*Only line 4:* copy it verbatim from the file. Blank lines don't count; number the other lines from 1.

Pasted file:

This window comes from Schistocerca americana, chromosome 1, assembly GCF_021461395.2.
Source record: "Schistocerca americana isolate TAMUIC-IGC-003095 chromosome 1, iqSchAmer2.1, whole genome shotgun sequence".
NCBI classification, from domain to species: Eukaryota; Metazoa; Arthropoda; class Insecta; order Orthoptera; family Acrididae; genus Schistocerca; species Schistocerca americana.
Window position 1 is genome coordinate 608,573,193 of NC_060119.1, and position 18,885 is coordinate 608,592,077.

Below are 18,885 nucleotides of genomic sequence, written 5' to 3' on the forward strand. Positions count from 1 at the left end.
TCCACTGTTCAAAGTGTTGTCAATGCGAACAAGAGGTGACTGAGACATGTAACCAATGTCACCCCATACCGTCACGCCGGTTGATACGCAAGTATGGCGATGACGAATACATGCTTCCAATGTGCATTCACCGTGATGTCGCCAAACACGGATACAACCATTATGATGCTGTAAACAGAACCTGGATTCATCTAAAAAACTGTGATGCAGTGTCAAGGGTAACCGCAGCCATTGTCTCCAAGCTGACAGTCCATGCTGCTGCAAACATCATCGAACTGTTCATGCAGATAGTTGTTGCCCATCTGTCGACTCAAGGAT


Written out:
Window position 1 is genome coordinate 608,573,193 of NC_060119.1, and position 18,885 is coordinate 608,592,077.